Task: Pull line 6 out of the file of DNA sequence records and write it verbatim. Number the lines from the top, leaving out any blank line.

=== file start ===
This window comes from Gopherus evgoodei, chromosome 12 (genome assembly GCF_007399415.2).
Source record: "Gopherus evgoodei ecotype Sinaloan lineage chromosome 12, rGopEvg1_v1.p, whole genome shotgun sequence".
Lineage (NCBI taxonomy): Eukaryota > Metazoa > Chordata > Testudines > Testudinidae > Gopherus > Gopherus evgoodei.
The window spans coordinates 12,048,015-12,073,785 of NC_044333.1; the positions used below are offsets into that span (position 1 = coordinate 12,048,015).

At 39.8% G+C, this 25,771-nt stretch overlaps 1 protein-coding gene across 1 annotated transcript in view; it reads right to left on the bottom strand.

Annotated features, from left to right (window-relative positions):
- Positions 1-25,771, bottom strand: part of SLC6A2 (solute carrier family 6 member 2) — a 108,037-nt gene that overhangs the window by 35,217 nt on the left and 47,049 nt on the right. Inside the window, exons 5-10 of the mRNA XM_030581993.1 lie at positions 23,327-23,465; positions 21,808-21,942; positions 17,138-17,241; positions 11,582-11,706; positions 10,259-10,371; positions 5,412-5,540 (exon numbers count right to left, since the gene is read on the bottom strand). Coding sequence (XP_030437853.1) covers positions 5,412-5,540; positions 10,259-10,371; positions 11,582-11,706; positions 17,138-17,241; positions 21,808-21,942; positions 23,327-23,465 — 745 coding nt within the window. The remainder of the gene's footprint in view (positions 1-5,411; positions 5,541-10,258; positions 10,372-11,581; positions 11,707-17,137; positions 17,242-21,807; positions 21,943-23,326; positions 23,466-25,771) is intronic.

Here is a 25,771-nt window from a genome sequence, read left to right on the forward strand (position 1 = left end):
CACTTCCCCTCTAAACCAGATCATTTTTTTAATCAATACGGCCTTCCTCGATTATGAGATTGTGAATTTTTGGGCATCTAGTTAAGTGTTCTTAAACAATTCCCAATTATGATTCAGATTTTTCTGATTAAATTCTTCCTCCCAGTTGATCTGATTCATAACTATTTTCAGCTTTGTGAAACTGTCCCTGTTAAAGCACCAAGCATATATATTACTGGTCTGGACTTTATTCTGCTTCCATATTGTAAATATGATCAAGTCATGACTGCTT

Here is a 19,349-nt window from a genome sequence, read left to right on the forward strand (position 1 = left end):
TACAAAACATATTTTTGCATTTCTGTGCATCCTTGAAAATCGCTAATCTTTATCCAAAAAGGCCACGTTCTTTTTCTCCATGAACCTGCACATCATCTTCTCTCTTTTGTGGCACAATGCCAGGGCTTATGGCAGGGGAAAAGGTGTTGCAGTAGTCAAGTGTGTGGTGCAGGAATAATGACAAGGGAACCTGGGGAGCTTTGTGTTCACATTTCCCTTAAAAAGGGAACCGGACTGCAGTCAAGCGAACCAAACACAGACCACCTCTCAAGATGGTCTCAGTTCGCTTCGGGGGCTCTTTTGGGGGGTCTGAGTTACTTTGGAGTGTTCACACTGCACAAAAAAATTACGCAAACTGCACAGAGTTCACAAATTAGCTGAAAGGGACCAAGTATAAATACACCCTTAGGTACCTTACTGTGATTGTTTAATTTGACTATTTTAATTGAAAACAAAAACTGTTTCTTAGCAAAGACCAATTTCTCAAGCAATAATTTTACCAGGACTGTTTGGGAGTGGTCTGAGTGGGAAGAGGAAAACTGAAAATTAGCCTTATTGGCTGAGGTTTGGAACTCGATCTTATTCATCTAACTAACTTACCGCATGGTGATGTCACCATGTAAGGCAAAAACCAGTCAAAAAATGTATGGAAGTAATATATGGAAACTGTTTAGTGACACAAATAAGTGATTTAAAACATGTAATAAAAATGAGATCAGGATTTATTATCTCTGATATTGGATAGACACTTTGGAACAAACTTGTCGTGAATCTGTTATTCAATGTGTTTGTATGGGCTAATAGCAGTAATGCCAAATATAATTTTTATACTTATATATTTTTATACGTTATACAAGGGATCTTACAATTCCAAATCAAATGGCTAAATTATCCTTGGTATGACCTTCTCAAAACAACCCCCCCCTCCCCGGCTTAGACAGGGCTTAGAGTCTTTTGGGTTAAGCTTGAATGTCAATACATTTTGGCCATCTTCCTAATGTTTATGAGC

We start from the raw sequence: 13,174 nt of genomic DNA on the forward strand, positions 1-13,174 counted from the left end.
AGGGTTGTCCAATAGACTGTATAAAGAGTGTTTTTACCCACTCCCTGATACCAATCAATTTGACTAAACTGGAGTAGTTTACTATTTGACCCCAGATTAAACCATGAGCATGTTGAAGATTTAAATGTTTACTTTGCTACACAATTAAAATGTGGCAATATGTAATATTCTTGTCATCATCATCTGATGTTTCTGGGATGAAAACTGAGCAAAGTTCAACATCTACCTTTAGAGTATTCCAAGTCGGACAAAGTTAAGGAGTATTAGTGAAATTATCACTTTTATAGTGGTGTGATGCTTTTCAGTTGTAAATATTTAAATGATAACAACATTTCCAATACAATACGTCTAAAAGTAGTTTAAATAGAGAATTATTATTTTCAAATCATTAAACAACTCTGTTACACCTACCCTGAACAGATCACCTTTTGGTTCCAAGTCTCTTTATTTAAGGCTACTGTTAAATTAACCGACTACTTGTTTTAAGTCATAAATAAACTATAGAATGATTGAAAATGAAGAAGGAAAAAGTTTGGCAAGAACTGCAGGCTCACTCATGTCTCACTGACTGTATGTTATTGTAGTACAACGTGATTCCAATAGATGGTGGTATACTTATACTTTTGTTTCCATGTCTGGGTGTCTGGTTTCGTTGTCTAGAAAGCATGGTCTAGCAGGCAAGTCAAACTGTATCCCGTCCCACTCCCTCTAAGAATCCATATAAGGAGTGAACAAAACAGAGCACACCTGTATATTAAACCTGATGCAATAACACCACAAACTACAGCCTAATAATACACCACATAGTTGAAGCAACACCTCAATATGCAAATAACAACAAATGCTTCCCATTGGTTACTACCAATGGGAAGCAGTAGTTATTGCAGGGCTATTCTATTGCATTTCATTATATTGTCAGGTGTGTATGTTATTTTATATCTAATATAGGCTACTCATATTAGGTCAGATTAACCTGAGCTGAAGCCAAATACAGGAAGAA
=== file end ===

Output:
Annotated features, from left to right (window-relative positions):